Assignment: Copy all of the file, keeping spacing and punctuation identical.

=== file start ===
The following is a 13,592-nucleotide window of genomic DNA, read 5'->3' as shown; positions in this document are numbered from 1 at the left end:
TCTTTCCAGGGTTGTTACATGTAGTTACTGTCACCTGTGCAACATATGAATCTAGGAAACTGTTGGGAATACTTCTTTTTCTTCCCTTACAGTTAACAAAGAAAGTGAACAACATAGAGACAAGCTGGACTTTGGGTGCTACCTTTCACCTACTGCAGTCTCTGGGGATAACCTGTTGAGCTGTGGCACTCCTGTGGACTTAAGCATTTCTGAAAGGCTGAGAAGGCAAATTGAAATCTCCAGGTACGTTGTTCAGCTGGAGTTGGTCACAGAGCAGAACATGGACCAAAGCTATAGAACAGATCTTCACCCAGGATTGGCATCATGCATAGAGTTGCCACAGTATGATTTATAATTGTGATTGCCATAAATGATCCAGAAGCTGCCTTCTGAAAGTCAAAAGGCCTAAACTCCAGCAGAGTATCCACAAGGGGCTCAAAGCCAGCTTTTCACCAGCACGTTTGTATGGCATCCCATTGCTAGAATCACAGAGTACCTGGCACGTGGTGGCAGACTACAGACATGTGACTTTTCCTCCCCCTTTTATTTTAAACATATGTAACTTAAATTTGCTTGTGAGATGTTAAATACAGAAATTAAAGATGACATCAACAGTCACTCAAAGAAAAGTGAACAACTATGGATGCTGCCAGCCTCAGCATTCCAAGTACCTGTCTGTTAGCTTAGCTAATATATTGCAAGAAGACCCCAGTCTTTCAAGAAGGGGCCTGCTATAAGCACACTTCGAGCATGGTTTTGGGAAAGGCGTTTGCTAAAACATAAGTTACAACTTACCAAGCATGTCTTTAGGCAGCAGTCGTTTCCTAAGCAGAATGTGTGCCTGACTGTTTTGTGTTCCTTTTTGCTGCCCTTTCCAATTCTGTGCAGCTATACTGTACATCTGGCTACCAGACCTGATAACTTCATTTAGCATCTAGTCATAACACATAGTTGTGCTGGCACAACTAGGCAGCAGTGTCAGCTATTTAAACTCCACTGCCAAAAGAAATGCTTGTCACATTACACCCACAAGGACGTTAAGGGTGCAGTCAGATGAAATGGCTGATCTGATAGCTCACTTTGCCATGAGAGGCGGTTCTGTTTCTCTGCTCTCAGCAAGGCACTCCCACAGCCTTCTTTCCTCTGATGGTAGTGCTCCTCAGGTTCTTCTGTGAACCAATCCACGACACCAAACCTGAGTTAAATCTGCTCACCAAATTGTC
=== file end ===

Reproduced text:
The following is a 13,592-nucleotide window of genomic DNA, read 5'->3' as shown; positions in this document are numbered from 1 at the left end:
TCTTTCCAGGGTTGTTACATGTAGTTACTGTCACCTGTGCAACATATGAATCTAGGAAACTGTTGGGAATACTTCTTTTTCTTCCCTTACAGTTAACAAAGAAAGTGAACAACATAGAGACAAGCTGGACTTTGGGTGCTACCTTTCACCTACTGCAGTCTCTGGGGATAACCTGTTGAGCTGTGGCACTCCTGTGGACTTAAGCATTTCTGAAAGGCTGAGAAGGCAAATTGAAATCTCCAGGTACGTTGTTCAGCTGGAGTTGGTCACAGAGCAGAACATGGACCAAAGCTATAGAACAGATCTTCACCCAGGATTGGCATCATGCATAGAGTTGCCACAGTATGATTTATAATTGTGATTGCCATAAATGATCCAGAAGCTGCCTTCTGAAAGTCAAAAGGCCTAAACTCCAGCAGAGTATCCACAAGGGGCTCAAAGCCAGCTTTTCACCAGCACGTTTGTATGGCATCCCATTGCTAGAATCACAGAGTACCTGGCACGTGGTGGCAGACTACAGACATGTGACTTTTCCTCCCCCTTTTATTTTAAACATATGTAACTTAAATTTGCTTGTGAGATGTTAAATACAGAAATTAAAGATGACATCAACAGTCACTCAAAGAAAAGTGAACAACTATGGATGCTGCCAGCCTCAGCATTCCAAGTACCTGTCTGTTAGCTTAGCTAATATATTGCAAGAAGACCCCAGTCTTTCAAGAAGGGGCCTGCTATAAGCACACTTCGAGCATGGTTTTGGGAAAGGCGTTTGCTAAAACATAAGTTACAACTTACCAAGCATGTCTTTAGGCAGCAGTCGTTTCCTAAGCAGAATGTGTGCCTGACTGTTTTGTGTTCCTTTTTGCTGCCCTTTCCAATTCTGTGCAGCTATACTGTACATCTGGCTACCAGACCTGATAACTTCATTTAGCATCTAGTCATAACACATAGTTGTGCTGGCACAACTAGGCAGCAGTGTCAGCTATTTAAACTCCACTGCCAAAAGAAATGCTTGTCACATTACACCCACAAGGACGTTAAGGGTGCAGTCAGATGAAATGGCTGATCTGATAGCTCACTTTGCCATGAGAGGCGGTTCTGTTTCTCTGCTCTCAGCAAGGCACTCCCACAGCCTTCTTTCCTCTGATGGTAGTGCTCCTCAGGTTCTTCTGTGAACCAATCCACGACACCAAACCTGAGTTAAATCTGCTCACCAAATTGTC